G-d humbles the proud
Parashat Tzav begins with a description of the kohen’s workday. His day begins with the removal of the ashes of the previous day’s sacrifices from the altar.
Why is this commanded as the first act of the kohen’s day? What is its purpose? Rabbi Bahya Ibn Pakuda, in his book Hovot ha-Levavot [“Duties of the Hearts”] wrote: “…and the Creator commanded him to remove the ashes every single day to make him humble and to remove haughtiness from his heart.”
Just imagine: the kohen arrives at the Temple in the morning and feels very special. He is a member of the elite. He may even feel that he enjoys some genetic superiority over the rest of the nation. Therefore, his first daily task humbles this potential pride. (This is one of the Divine attributes of which we read following the Shema Yisrael in the morning service: “God humbles the proud and raises the lowly”).
Arrogance is without a doubt one of the more dangerous human attributes, and it is uniquely human. There is nothing like it in the animal kingdom. Animals may be loyal or timid, we may find courage and even self-sacrifice, but arrogance is exclusively human.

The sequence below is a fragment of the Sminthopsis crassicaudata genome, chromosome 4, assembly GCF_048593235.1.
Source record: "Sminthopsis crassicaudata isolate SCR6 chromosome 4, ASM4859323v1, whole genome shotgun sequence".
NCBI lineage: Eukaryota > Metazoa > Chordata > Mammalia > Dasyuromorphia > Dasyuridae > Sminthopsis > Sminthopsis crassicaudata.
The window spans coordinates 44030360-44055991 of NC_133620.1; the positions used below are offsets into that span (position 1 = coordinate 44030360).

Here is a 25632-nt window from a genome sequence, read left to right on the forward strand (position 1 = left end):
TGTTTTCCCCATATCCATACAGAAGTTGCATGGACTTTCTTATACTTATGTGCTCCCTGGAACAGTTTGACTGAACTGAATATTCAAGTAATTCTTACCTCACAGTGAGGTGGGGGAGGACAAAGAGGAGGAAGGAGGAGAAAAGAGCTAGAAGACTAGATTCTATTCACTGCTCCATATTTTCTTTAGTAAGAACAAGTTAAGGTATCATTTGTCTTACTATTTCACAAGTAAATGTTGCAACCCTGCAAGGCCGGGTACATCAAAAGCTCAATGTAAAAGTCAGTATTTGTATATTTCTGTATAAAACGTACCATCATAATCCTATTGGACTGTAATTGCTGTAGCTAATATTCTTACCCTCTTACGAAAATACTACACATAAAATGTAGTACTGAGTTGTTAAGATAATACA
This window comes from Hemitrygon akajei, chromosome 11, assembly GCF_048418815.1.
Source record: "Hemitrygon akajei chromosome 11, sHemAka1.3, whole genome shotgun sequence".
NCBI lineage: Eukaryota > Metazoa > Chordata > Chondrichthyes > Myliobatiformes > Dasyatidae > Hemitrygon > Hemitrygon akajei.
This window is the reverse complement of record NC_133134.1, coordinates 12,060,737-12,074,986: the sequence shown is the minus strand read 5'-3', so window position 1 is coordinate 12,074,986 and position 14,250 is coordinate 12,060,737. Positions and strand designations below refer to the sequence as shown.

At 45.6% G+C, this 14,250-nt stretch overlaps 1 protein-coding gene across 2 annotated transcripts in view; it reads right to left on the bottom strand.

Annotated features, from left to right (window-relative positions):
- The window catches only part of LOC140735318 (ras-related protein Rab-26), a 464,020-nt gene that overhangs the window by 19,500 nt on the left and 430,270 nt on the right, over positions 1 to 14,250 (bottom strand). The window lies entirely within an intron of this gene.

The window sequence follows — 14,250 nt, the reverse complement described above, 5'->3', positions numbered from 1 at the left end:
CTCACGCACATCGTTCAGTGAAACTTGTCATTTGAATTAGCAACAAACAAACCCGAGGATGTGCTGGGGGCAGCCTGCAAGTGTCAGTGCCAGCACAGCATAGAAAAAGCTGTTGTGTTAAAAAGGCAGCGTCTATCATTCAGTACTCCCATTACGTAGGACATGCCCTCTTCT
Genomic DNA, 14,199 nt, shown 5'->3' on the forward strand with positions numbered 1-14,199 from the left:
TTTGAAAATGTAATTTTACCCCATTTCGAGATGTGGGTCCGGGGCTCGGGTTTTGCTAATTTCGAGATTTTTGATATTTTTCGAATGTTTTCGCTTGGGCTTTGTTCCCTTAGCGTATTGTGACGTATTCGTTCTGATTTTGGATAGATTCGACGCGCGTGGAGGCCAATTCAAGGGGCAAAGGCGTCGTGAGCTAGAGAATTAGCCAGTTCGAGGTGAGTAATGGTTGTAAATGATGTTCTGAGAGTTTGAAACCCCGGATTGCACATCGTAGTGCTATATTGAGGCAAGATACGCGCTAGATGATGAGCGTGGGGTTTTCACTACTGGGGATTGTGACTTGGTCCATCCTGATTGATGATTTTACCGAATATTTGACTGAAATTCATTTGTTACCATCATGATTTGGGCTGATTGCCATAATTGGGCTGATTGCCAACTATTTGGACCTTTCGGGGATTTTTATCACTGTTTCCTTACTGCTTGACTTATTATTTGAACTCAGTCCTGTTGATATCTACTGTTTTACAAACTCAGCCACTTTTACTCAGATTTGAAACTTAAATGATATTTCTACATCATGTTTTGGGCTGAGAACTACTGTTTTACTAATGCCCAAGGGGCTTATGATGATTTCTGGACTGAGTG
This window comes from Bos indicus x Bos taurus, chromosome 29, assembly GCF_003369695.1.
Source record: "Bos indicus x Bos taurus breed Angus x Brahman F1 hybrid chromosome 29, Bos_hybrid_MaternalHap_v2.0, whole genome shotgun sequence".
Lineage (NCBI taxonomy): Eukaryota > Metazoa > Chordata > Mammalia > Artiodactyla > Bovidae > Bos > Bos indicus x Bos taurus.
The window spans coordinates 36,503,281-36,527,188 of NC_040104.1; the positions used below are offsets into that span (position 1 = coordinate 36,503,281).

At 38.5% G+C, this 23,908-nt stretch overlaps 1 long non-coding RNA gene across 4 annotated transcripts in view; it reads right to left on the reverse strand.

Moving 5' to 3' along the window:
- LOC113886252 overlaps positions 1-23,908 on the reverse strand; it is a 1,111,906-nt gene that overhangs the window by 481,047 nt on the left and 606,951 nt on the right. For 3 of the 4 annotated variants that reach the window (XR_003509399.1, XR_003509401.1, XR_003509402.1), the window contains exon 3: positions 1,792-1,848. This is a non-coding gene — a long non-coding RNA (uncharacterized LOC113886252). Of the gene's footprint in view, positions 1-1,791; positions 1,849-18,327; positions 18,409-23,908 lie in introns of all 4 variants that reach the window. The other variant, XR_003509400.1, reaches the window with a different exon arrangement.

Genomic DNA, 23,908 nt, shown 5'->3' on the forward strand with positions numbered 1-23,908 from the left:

There is a fable that tells of a song competition in the jungle. Each animal was given a ballot to vote for the winning competitor, and a giant ballot box was placed in the middle of the jungle. Then each animal – including the human – ascended to the podium, in alphabetical order, to sing.
The time came to count the votes. The elephant brought the ballot box to the center of the podium, and the owl began to call out the votes. The first vote was cast for the donkey, so was the second, and the third. There was silence in the jungle. The donkey was nice, but lacked charisma. The donkey delivered a poor performance in its hoarse, wobbly voice. Yet the donkey won all the votes, and all understood why. All the animals thought that the donkey could never win the competition, so they all voted for it, all but two. The donkey did not vote for itself, but cast its vote for the nightingale. And the human voted for himself.
The kohen may delude himself into thinking that he is supreme by virtue of his closeness to God’s Temple. He may conclude that all depends upon him, and that without his help Israel cannot realize God’s intended purpose. The point of the mitzvah of removing the ashes is to maintain the kohen’s sense of proportion, and to check any delusions of grandeur. It internalizes the message that he, too, is one of the people, and his position is the same as theirs.